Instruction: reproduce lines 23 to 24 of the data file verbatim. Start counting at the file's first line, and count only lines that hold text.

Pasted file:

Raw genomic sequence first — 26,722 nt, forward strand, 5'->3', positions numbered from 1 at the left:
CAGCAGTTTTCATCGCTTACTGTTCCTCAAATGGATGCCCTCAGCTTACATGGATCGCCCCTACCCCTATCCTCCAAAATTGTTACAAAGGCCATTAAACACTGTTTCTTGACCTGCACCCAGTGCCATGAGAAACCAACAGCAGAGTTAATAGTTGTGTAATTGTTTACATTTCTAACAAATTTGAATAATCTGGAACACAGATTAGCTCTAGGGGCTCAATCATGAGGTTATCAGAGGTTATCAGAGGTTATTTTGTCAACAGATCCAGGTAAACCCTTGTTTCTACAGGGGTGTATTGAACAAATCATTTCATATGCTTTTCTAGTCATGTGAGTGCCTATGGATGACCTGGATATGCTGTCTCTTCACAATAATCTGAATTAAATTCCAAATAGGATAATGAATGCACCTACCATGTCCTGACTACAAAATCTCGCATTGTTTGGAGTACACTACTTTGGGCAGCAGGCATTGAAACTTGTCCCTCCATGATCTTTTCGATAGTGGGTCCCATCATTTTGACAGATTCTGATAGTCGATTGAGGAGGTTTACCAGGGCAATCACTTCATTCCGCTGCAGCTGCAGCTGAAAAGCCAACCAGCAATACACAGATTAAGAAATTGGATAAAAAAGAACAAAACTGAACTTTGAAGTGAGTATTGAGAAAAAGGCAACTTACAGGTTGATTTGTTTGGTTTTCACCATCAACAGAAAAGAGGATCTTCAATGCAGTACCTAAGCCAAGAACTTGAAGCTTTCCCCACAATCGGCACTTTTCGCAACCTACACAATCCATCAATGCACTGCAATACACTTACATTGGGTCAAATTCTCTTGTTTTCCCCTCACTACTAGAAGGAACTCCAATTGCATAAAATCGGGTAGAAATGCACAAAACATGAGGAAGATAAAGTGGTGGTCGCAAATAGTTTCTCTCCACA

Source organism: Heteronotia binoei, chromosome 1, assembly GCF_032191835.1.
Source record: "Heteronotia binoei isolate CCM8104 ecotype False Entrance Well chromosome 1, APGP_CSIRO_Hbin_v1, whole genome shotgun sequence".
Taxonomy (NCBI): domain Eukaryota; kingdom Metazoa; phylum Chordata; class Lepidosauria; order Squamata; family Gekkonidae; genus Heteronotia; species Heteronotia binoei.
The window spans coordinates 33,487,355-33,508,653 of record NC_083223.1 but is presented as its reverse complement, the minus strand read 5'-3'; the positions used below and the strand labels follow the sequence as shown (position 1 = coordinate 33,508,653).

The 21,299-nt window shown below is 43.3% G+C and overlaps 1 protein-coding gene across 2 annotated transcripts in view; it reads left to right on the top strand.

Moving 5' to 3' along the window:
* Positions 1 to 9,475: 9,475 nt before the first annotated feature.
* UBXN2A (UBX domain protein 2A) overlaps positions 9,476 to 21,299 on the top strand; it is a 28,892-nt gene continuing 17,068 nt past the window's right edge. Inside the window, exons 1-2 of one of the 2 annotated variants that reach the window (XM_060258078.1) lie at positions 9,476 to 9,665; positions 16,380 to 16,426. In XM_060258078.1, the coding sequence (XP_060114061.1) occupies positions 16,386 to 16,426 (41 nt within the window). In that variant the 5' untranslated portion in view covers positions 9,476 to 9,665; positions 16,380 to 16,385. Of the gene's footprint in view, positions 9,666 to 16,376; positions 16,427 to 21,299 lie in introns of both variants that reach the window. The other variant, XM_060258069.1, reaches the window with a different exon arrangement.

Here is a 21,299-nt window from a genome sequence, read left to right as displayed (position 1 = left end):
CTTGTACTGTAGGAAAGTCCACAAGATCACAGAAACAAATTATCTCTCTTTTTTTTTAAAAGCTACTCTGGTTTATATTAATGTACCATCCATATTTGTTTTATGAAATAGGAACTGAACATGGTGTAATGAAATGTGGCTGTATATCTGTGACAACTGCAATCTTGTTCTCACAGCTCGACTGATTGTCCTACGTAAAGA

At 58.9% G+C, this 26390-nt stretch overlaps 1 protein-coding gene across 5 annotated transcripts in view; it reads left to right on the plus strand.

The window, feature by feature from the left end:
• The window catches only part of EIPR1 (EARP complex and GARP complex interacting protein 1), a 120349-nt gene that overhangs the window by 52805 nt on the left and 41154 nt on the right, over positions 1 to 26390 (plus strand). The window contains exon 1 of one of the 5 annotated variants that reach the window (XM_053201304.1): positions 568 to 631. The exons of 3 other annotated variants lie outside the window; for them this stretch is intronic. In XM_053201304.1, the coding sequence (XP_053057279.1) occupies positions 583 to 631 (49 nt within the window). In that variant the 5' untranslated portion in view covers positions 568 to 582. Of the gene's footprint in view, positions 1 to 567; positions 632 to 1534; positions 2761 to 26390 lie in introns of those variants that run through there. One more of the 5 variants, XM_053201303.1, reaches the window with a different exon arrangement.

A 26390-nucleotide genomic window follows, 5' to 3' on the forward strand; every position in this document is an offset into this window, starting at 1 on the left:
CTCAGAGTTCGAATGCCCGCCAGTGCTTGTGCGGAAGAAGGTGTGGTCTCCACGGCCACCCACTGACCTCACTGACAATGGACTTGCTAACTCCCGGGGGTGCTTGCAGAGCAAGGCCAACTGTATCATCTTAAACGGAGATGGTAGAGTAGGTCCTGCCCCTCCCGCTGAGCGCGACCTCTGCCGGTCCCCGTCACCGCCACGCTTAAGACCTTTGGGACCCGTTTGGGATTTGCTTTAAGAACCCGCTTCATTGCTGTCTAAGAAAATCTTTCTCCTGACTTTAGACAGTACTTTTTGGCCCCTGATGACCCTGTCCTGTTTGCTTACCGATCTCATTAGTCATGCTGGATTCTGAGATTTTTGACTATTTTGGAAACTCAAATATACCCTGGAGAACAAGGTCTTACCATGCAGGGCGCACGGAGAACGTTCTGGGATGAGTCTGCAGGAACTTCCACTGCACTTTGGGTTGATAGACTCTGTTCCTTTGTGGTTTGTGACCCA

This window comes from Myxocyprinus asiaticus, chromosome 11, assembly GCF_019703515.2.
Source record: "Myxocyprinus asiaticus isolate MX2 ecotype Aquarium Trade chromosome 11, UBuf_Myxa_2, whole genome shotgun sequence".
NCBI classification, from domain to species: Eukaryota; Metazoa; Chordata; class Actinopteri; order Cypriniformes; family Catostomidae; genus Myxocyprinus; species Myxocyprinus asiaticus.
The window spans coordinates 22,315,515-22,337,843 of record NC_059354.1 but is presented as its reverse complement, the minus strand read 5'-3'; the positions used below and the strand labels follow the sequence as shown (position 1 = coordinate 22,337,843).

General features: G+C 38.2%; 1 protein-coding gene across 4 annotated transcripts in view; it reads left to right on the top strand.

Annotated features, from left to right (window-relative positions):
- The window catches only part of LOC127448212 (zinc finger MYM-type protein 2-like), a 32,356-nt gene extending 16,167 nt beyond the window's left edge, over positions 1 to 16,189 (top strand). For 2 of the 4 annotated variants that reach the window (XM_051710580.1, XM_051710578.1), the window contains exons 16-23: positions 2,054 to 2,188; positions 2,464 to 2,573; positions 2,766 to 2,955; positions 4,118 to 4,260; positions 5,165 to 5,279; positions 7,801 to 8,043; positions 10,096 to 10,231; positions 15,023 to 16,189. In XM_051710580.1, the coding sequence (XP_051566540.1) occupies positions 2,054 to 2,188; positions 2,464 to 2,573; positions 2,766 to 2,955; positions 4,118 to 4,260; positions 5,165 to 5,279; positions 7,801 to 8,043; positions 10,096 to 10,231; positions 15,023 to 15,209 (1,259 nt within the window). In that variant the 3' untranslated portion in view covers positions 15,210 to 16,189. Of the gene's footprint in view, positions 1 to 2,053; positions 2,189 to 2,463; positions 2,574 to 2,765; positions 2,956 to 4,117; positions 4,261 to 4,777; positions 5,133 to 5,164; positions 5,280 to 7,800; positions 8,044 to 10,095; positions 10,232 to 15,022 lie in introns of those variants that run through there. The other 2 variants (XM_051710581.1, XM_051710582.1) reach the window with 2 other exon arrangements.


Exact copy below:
Annotated features, from left to right (window-relative positions):
- The window catches only part of LOC127448212 (zinc finger MYM-type protein 2-like), a 32,356-nt gene extending 16,167 nt beyond the window's left edge, over positions 1 to 16,189 (top strand). For 2 of the 4 annotated variants that reach the window (XM_051710580.1, XM_051710578.1), the window contains exons 16-23: positions 2,054 to 2,188; positions 2,464 to 2,573; positions 2,766 to 2,955; positions 4,118 to 4,260; positions 5,165 to 5,279; positions 7,801 to 8,043; positions 10,096 to 10,231; positions 15,023 to 16,189. In XM_051710580.1, the coding sequence (XP_051566540.1) occupies positions 2,054 to 2,188; positions 2,464 to 2,573; positions 2,766 to 2,955; positions 4,118 to 4,260; positions 5,165 to 5,279; positions 7,801 to 8,043; positions 10,096 to 10,231; positions 15,023 to 15,209 (1,259 nt within the window). In that variant the 3' untranslated portion in view covers positions 15,210 to 16,189. Of the gene's footprint in view, positions 1 to 2,053; positions 2,189 to 2,463; positions 2,574 to 2,765; positions 2,956 to 4,117; positions 4,261 to 4,777; positions 5,133 to 5,164; positions 5,280 to 7,800; positions 8,044 to 10,095; positions 10,232 to 15,022 lie in introns of those variants that run through there. The other 2 variants (XM_051710581.1, XM_051710582.1) reach the window with 2 other exon arrangements.